Great Magical Realists from Around the World

Since many readers like my post on Japanese writers from my personal blog, I thought I would share a similar about writers in the magical realism genre.

Massimo Bontempelli (Italy)

Considered the father of magical realism, the Italy-born author has left tracks for authors from all over the world in the magical realism genre. He is famous for L’amante Fedele (The Faithful Lover), a short-story collection that won him the 1953 Strega Prize, Italy’s most prestigious literary award. His stories are written with clarity and realism, yet, the magical elements emerge in a slow, deliberate manner, as if they were always meant to be a part of reality. His writing style doesn’t fair as much on the poetic side as it does in a direct, easy-to-read way. If you’re into Franz Kafka and you know your way around Italian culture, Bontempelli will surely deliver you a good read.

Gabriel Garcia Marquez (Columbia)

Gabriel Garcia Marquez is seen as the godfather of magical realism. His popular works, One Hundred Years of Solitude and Love in the Time of Cholera, has earned him multiple awards, including the prestigious Nobel Prize for Literature in 1982. Marquez’s works follows the theme of solitary and family life in a fictional village called Macondo. Similar to Bontempelli, Marquez is easy to digest, but his writing style is heavy on the poetic side.

Isabel Allende (Chile)

Author of The House of Spirits (La casa de los espíritus, 1982) and City of the Beasts (La ciudad de las bestias, 2002), Isabel Allende entered the writing world with an activist’s pen, cutting through criticism and becoming a popular magical realist author comparable (but definitely different) from Marquez. As letters to her family (The House of Spirits was created by a letter to her dying grandfather, and Paula was a letter to her daughter), Allende possesses both vivid story-telling and realistic backdrops of families. If you like Marquez, Allende should definitely be a favorite as well.

Ben Okri (Nigeria)

Although his works deals greatly with post colonialism, The Famished Road author has been a favorite among magical realism fans for years, even claiming the 1991 Booker Prize. Okri, a Nigerian novelist and poet, has written numerous books that uses spirits in a realistic setting. Though his works are comparable to magical realistic greats like Gabriel Garcia Marquez, Okri does not place himself in the same genre. Still, his work is appreciated by magical realism readers as he continues to write stories of his childhood and homeland.

Haruki Murakami (Japan)

Probably one of the most famous contemporary writers in magical realism, Haruki Murakami has set the bar high for writers nowadays. Though his books are easy to read, they are laced with complexities and concepts that slowly seep into the reader’s mind. Many of his books, including The Wind-Up Bird Chronicle, Norwegian Wood, and 1Q84, have met great success around the world, and in his homeland, Japan, his books are consistently sold out before they hit the stands. Although I’d recommend many readers to Murakami first for magical realism, his perspective comes from that of a displaced Japanese person, and thus, many of his works reference Japanese culture.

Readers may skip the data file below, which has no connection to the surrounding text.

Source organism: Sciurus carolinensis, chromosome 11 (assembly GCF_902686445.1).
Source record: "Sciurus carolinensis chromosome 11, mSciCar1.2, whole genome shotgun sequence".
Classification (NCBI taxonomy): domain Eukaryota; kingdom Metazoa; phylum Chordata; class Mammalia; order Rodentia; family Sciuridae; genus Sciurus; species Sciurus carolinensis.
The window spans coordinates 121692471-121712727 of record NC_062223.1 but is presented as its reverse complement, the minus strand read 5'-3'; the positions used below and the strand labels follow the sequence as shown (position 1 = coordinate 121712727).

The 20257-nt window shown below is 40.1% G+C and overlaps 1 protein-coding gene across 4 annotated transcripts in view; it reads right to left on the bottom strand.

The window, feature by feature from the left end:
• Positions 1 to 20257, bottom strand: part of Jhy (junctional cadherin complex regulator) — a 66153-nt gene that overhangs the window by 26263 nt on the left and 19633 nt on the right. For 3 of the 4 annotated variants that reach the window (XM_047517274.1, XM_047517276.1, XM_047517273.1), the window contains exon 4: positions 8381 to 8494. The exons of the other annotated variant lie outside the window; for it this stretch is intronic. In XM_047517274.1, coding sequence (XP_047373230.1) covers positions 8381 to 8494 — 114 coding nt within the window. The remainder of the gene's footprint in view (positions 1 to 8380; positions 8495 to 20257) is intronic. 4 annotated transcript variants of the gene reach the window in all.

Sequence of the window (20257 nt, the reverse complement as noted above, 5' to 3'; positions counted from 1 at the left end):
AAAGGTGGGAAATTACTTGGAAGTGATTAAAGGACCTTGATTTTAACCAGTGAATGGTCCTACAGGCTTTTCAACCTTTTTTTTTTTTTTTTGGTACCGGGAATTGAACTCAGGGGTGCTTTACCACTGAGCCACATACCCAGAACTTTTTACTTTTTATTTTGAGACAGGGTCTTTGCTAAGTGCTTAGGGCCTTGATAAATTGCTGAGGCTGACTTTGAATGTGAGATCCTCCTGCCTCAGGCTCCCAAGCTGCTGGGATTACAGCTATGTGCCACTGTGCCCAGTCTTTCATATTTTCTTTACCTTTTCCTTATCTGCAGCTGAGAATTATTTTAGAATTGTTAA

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Just a personal note

All of these writers are in some way or form associated with social and/or political change. Bontempelli was an active Fascist; Marquez was a journalist for El Espectador, and ended his time there with an expose on illegal smuggling; Allende escaped her hometown to Venezuela because of a CIA-backed military coup; Ben Okri consistently writes about post-colonialism, criticizing the government to the point he’s been added to death lists; and Murakami spoke out about Israel’s bombing of Gaza when receiving the Jerusalem Prize in 2009.  What does this mean? It means that even when you’re writing fiction, understanding political and social issues helps your work.


The First Books


When I held a giveaway on Goodreads, I gave away five copies of my book. Since I used Createspace for publishing my book, I ordered the discounted copies they offer for the authors (or you can pay full price for your own books through Amazon). Unfortunately, after I confirmed the giveaway winners and the books were ordered, my timing was off.

The books didn’t arrive after three weeks.

I live in Japan, so it’s easy to think, “Maybe the books are delayed overseas.” But I know from ordering books through Amazon (usually ships from the U.S.), Ebay (ships from various locations), and Book Depository (ships from the U.K.) that it takes only one week for books to reach my location in Japan. I emailed Createspace’s Member Services about the situation, and they replaced my order. It wasn’t my fault to expect the books in a timely manner. After all, my replacement order came in one week’s time.

But I do have to hand it to Createspace. They remedied the situation without any hassles and in a timely manner. I received a confirmation email about submitting a concern to them, and in twenty-four hours, they provided me with a solution (the replacement order) without any extra costs. In most situations, Member Services would put a hole in your consciousness just to squeeze out a dime from your wallet because, well, there’s no trust. It’s only business, right?

So what’s the lesson learned here? Don’t have high expectations in self-publishing. It’s not to discourage you from thinking highly of your book (that, you should do). It’s just everyone else out there who can let you down. Keep your expectations standard and don’t get down just because something or someone didn’t come through for you.